As urgent pandemic needs came to the public’s attention in the first half of 2020, the speed of additive manufacturing technologies and how quickly teams emerged to handle the shortages. Teams around the nation leaped into the void to demonstrate a truly just-in-time solution. The ongoing crisis and PPE (3D printed and other components) further show a greater need for technicians in 3D printing and other technical fields, such as nanotechnology.
A newly funded National Science Foundation Advanced Technological Education program – the Micro Nano Technology Education Center (MNT-EC). According to the award news: “The MNT-EC will directly increase the numbers of community college faculty participating in micro- and nanotechnology technician education, thus supporting an increased number of students who receive technical education degrees and certificates in micro- and nanotechnology fields. As a result, this project will support preparation of a skilled technical workforce in a field that has an enormous impact on the nation’s economy, security, and health.”
This project will be led by Pasadena City College in collaboration with Edmonds College, Portland Community College, and Northwest Vista College. In addition, the MNT-EC will connect existing micro and nano NSF ATE Resource Centers (NACK, SCME, NEATEC, and MatEdU).
A few examples to explain the current uses and opportunities in the Micro- and Nanotechnology industries:
- Components in electronic devices such as computers, cell phones, wearable activity monitors, and medical sensors.
- Materials science aspects of micro and nano are making tennis balls that last longer, cloth that repels water, and bandages that prevent bacterial growth.
The Technician Education in Additive Manufacturing & Materials (TEAMM) project, in connection with MatEdU, operates AM News to explore news for technicians. It also addresses a critical gap in supporting technician education initiatives, such as the MNT-EC, among others. It also looks to keep institutions and students up to date with ASTM International (formerly known as American Society for Testing and Materials) for skills standards that keep pace with advances in research and development. This new award to Pasadena City College is a powerful example of NSF’s commitment to making sure technicians are ready for whatever situation or crisis arises in the United States.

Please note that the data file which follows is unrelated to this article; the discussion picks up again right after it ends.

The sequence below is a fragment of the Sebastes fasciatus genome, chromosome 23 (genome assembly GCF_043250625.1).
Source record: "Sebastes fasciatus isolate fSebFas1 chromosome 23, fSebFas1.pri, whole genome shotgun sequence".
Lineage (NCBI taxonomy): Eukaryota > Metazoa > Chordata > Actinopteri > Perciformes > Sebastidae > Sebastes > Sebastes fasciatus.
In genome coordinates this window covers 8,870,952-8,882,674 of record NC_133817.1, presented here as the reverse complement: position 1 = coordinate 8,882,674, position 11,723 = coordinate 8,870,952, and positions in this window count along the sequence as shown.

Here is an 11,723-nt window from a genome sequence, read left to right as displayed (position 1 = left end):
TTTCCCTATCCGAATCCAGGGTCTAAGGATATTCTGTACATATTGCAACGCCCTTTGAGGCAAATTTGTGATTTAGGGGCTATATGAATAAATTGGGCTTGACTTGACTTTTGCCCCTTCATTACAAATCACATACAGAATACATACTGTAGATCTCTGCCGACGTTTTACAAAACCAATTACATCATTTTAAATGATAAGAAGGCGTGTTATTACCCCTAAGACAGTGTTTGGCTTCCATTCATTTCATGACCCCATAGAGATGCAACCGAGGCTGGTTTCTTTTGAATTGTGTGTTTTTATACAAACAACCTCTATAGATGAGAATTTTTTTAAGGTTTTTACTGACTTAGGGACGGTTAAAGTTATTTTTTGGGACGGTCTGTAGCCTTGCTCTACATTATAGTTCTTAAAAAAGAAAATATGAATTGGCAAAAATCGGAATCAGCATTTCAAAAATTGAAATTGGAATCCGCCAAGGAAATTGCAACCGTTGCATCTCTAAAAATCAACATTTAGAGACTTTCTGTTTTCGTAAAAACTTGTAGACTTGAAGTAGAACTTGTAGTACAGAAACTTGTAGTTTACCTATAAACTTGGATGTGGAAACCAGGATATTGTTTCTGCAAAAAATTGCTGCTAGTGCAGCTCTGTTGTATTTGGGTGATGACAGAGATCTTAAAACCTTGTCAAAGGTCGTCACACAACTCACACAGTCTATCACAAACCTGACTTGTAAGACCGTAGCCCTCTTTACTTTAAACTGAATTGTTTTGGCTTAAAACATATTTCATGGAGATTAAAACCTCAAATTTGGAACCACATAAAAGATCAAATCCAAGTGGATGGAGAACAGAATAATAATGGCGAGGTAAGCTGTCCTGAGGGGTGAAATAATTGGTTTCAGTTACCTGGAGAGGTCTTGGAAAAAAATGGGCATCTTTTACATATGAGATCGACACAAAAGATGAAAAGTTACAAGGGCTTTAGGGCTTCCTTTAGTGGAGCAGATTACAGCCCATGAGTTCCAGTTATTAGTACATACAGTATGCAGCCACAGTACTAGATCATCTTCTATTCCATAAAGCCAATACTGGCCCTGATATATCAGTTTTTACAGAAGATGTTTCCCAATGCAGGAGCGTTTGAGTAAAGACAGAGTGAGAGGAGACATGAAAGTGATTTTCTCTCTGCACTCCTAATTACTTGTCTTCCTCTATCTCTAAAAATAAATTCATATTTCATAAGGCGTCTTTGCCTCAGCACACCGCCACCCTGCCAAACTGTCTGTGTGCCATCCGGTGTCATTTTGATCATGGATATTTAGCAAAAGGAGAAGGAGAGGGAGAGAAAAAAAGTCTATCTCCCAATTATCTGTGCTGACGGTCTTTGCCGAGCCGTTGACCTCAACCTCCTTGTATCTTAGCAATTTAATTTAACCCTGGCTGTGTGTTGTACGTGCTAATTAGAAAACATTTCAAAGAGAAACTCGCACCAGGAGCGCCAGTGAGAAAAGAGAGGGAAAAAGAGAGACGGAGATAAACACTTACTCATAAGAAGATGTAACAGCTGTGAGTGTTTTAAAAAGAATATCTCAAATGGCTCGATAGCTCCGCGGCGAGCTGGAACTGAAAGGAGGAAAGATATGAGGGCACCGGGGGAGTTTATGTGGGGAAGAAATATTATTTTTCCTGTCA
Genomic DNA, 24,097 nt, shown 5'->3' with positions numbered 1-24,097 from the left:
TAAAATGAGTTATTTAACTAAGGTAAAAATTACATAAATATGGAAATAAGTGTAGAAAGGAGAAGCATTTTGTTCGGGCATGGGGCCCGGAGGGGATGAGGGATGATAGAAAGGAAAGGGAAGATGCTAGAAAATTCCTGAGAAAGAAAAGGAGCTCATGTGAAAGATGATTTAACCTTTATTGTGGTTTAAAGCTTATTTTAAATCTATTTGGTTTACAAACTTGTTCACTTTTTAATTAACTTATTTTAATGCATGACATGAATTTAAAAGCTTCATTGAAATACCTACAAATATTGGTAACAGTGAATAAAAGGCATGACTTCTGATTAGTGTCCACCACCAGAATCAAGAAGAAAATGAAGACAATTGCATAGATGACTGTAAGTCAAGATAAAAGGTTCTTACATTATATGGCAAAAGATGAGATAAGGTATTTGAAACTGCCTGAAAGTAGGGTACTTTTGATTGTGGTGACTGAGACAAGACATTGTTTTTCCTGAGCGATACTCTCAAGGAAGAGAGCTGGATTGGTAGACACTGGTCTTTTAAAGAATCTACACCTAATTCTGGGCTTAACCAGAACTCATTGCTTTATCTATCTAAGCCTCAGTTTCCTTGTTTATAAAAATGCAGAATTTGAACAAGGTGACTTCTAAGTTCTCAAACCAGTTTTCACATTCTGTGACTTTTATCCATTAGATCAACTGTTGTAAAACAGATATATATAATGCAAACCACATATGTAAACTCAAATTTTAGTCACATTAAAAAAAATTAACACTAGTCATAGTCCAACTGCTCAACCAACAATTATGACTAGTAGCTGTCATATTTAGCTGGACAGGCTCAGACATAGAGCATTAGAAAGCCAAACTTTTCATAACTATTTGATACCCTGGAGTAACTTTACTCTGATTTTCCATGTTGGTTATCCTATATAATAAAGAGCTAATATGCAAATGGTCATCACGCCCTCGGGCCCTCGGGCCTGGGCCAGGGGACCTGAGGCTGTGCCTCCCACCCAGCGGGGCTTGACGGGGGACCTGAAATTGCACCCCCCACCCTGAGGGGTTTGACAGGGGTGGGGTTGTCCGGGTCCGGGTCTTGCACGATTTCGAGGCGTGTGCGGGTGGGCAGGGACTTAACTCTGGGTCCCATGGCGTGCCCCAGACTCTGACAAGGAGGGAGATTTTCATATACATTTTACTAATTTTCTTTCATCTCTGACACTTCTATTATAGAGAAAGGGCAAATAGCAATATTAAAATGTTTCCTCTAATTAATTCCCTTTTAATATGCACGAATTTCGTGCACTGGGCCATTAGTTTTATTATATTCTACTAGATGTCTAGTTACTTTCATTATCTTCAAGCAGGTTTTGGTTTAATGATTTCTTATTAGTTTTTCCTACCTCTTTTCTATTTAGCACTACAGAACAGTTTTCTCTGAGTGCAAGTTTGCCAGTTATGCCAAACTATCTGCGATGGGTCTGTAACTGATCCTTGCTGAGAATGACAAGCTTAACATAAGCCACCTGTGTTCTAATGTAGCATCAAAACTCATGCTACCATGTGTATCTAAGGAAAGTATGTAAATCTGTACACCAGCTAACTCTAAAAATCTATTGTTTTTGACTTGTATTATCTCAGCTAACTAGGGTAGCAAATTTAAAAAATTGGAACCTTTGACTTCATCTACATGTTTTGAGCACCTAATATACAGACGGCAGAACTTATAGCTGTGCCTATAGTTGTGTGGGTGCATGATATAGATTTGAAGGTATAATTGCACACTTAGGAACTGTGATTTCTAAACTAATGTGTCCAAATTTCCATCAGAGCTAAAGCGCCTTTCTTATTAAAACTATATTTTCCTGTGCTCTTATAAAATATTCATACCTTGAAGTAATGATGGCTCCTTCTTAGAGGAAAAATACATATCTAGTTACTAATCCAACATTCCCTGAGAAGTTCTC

A highly skilled technical workforce is needed to keep pace with the demands of and the changes in micro- and nanotechnology industries. Here are a few Microtechnology and Nanotechnology technician jobs that students are researching:
- Nanotechnology Engineering Technicians
- Computer and Information Research Scientists
- Electronics Technicians
- Materials Engineers
- Biochemical Engineers
- Microsystems Engineers
- Materials Scientists
For more details, you can read the full Abstract on the NSF site: The Micro Nano Technology Education Center (MNT-EC) Award details.